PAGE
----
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March 24, 1987

Ernest Nance, Plaintiff,
Librarian of Congress, Defendant

Gerhard A. Gesell, United States District Judge.

The opinion of the court was delivered by: GESELL



 This Title VII race discrimination case came before the Court for a de novo hearing after plaintiff, a black, had exhausted his administrative remedies. *fn1"

 The undemanding burden of establishing a prima facie case was met at the outset as many facts essential for this purpose were stipulated. Plaintiff, Mr. Nance, was a police officer employed by the Library of Congress. He applied for either of two vacancies simultaneously announced by the Library for the position of Facility Manager, GS-9. He was one of nine applicants considered qualified and was interviewed for both the positions. Mr. Nance was not selected. Both positions were filled by white male applicants. The selecting official felt he was less qualified than the selectees, Walter L. Hynson and James W. Ferguson. Mr. Nance presented expert testimony supporting his claim that this reason was a pretext and he testified to aspects of his interview and experience as a Marine First Sergeant responsible for aspects of building maintenance. *fn2"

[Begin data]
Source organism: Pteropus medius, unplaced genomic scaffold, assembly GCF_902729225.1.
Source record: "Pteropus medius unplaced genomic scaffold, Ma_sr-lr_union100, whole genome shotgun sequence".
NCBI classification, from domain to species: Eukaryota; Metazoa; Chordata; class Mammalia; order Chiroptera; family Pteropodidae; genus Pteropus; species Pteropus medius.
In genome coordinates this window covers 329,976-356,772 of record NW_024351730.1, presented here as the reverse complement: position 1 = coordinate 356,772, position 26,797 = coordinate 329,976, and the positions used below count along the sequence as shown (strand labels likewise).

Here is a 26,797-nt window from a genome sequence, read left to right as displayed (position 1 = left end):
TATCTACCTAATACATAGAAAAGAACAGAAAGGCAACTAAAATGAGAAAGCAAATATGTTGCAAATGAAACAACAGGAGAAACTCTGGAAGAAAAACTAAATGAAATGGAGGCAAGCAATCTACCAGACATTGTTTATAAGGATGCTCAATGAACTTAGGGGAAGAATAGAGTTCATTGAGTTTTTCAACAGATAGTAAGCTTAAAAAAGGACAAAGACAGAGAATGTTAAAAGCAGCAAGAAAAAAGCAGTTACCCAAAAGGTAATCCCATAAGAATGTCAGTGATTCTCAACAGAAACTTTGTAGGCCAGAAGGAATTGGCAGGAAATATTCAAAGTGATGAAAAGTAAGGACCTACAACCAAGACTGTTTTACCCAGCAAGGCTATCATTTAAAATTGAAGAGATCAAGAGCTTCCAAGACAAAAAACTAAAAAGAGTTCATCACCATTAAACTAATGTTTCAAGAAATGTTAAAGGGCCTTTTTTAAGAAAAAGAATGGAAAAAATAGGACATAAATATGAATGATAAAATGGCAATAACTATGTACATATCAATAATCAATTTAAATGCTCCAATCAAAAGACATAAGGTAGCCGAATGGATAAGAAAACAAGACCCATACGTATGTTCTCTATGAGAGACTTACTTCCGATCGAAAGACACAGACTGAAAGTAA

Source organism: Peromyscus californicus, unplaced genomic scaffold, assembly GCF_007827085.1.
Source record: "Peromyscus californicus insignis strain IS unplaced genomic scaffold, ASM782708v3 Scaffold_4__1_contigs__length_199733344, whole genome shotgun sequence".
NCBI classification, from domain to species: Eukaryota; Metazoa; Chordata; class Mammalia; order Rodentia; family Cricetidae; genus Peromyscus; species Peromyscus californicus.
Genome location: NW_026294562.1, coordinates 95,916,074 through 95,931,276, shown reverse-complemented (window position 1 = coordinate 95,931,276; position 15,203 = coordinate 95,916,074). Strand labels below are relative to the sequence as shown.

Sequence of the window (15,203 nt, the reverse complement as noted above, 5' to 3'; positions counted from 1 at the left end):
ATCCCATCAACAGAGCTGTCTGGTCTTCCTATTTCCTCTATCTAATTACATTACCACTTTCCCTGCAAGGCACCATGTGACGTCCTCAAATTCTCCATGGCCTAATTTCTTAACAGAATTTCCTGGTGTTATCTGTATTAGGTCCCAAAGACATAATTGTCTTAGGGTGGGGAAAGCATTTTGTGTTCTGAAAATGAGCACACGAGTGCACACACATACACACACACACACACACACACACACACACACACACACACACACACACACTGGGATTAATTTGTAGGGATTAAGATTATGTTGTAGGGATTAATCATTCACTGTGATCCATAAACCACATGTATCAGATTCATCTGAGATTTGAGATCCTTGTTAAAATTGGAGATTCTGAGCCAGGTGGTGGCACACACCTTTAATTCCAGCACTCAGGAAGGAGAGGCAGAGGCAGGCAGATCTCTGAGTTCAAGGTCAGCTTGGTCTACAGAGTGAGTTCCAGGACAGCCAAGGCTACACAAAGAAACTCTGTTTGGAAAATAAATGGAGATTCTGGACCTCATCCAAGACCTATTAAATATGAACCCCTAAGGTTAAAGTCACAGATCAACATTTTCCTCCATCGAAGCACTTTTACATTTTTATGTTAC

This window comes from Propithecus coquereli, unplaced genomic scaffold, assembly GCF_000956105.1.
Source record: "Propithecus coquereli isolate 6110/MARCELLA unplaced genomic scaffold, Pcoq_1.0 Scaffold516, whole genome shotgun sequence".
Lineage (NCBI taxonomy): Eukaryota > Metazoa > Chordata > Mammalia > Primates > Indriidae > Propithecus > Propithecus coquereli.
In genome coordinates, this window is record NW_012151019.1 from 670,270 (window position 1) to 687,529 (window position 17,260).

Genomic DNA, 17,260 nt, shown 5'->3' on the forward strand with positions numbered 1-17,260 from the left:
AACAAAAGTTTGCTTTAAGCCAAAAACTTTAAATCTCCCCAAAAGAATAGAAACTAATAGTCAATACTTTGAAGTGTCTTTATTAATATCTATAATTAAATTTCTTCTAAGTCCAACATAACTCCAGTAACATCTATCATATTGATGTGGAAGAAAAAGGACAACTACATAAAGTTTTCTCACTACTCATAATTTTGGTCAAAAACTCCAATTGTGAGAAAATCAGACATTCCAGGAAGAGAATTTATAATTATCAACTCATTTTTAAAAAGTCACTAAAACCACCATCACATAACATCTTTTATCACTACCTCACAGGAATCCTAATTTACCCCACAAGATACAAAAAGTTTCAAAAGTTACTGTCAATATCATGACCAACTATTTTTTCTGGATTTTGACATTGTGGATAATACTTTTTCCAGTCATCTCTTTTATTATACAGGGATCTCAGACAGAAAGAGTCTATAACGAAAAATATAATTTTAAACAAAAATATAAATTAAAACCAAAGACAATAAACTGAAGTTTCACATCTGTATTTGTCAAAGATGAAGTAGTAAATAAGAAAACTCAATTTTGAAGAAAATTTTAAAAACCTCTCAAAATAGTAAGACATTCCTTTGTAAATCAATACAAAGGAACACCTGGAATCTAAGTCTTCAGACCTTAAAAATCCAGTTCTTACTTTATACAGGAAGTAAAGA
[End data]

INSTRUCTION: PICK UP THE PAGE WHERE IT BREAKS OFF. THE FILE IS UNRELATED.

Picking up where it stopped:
After a full trial, Mr. Nance's contentions must be examined to determine whether or not he has carried his ultimate burden considering the record as a whole. His counsel offered two primary lines of proof: first, expert testimony was presented rating the qualifications of Mr. Nance superior to the selectees by comparing the Form 171 applications against the Vacancy Announcement; and second, testimony of a few employees was presented designed to suggest that Gerald Garvey, the selecting official, was racially biased.

 The expert testimony proved to have no probative value and the Court can give it no weight. Mr. Nance's expert presented himself as a rating specialist. His qualifications in this regard were marginal. He had had no experience rating employees of the Library of Congress. He did not know the nature of the Facility Manager's duties, except as they were suggested by the Vacancy Announcement. He made inaccurate assumptions as to what qualities the job entailed, without even knowing the facilities involved or the actual functions of a Manager. Although purporting to base his analysis only upon the written Form 171 applications of the competing candidates, he did not do so, but used information obtained orally from Mr. Nance or based on his own military experience. His conclusions were far from useful because he was unable to provide specific numerical ratings -- only ratings in broad and therefore unpersuasive ranges.